Yeah, we know, you’re probably getting tired of the Olympics by now, but don’t seek surcease by retreating to the campaign press. You’ll only find more triple back flips off the high board (or, to coin an acronym, TBFOHBs). We’ve reported on this technique before, but it has grown so ubiquitous, so apparently ingrained among a few national reporters, that we feel compelled to blow the whistle once again.

The essential technique is this:

1) Provocative lead. Start your story off with a bold assertion bound to catch attention.

2) If you can find them, quote a couple of sources (usually anonymous) repeating said alarming thesis. (If you can’t find them, don’t worry; just quote an equally anonymous source or two, expressing a markedly watered-down version of your lead.)

3) Change subject to ancillary but related matters.

4) Circle back a third time to primary thesis by quoting two or three more sources, usually not anonymous. The twist here is that these guys dispute or make light of said thesis, or, better yet (in the interest of balance, no doubt), they assert that the opposite is true.

Today’s TBFLOHB is brought to us by The New York Times’ Adam Nagourney and Jim Rutenberg, past masters, and the paper runs it as its off-lead story in the upper left-hand column of page one.

Their version goes like this:

1) Bold, attention-getting assertion that John Kerry’s sudden detour to defend his Vietnam record from attack “could undermine his campaign for the presidency.”

2) Four paragraph aside to describe Bob Dole’s acerbic comments on Kerry’s war record.

3) Return to thesis from lead: Democrats “close to Mr. Kerry” now fear the controversy is “threatening to undermine his candidacy.”

Well! Bet you can’t wait to see just which worried Democrats, anonymous or named, said anything close to that. The answer is … ummm, none.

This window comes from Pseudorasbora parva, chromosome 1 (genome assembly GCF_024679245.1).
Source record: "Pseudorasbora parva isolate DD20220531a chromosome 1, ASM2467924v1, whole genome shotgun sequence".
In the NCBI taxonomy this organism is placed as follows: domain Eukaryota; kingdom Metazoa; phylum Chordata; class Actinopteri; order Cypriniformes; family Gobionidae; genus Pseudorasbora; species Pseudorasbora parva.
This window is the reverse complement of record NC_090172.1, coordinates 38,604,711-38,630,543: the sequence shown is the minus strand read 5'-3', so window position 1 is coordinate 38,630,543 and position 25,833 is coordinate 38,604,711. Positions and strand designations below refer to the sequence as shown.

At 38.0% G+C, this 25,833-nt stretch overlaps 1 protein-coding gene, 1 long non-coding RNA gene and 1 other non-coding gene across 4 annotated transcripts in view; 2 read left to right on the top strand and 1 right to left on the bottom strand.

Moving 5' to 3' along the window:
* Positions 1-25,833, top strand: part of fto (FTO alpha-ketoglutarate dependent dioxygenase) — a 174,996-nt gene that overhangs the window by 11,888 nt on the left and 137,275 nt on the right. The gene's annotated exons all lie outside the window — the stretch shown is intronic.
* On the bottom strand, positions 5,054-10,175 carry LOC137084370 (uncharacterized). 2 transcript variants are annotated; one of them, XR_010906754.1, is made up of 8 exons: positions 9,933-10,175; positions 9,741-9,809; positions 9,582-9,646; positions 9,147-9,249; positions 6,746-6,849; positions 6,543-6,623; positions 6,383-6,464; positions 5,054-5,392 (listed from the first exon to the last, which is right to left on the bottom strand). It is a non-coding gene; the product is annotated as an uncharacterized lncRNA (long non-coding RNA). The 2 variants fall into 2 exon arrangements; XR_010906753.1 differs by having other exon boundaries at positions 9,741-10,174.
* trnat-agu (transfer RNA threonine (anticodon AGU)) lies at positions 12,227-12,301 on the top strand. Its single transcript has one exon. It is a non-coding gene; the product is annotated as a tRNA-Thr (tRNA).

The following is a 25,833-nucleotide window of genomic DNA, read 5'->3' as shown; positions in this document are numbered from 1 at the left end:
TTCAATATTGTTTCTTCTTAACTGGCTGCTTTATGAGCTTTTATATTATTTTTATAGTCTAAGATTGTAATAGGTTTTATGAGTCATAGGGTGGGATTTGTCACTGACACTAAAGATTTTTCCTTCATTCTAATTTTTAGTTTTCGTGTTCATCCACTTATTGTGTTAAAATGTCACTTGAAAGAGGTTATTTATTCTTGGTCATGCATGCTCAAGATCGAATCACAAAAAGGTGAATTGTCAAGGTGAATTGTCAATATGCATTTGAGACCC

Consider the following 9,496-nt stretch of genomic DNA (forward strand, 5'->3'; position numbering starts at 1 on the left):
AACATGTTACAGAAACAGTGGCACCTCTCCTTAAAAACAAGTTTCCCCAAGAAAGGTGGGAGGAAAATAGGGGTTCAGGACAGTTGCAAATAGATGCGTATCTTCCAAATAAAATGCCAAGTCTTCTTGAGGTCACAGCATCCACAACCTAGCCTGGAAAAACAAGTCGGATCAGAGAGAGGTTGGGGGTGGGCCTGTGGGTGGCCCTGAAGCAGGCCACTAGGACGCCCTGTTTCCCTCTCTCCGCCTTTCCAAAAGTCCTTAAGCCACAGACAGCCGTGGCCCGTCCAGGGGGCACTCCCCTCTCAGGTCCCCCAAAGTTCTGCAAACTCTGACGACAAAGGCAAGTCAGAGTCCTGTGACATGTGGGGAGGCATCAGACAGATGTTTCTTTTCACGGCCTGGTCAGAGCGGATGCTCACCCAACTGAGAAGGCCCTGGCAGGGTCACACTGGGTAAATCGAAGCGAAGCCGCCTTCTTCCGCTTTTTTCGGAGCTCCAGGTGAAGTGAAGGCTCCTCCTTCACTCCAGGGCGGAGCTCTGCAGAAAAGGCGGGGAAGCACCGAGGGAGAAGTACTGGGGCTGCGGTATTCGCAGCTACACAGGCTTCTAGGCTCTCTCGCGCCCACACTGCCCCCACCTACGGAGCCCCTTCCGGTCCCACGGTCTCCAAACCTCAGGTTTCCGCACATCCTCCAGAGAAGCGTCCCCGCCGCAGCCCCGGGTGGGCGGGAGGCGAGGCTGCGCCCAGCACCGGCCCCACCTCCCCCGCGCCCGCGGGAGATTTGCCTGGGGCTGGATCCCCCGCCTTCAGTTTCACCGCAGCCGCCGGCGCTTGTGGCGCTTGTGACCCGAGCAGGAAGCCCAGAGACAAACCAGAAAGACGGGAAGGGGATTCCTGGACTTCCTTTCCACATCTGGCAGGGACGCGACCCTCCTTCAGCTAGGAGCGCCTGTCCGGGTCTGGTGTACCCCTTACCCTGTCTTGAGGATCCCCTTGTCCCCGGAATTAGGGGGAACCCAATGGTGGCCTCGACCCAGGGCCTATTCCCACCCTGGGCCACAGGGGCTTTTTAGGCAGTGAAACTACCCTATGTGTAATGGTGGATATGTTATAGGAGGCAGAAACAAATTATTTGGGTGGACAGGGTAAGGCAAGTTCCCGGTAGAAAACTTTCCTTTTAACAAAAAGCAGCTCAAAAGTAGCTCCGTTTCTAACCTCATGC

The closest Nagourney and Rutenberg come to finding one is a “Democrat close to the campaign, who asked not to be quoted by name,” who observes that, “[w]hen you’re basically running on your biography and there are ongoing attacks that are undermining the credibility of your biography, you have a really big problem.”

The next closest they come is to quote one Bill Carrick, “a Democratic strategist who is not involved in the presidential race,” observing that the swift boat controversy “is certainly keeping Kerry from discussing his own issues and agenda and getting on the offensive.”

4) Having yet to offer convincing evidence that the charges over Kerry’s war record, or his response to them, could “undermine” his run for the White House, Nagourney and Rutenberg deftly reverse themselves deep into the story (and well after the jump) by quoting two Democrats, Tad Devine, a Kerry advisor, and John Edwards, Kerry’s running mate, who both assert that the whole issue will backfire not on Sen. Kerry, but on President Bush. And after said jackknife, the two reporters slide smoothly into the water, like a couple of especially acrobatic porpoises.

That’s the formula, dear reader — and it’s every bit as intricate, as convoluted, as synchronized, as Olympic diving.

Trouble is, there’s always the chance you’ll crack your head on the diving board on the way down.

Steve Lovelady

Steve Lovelady was editor of CJR Daily.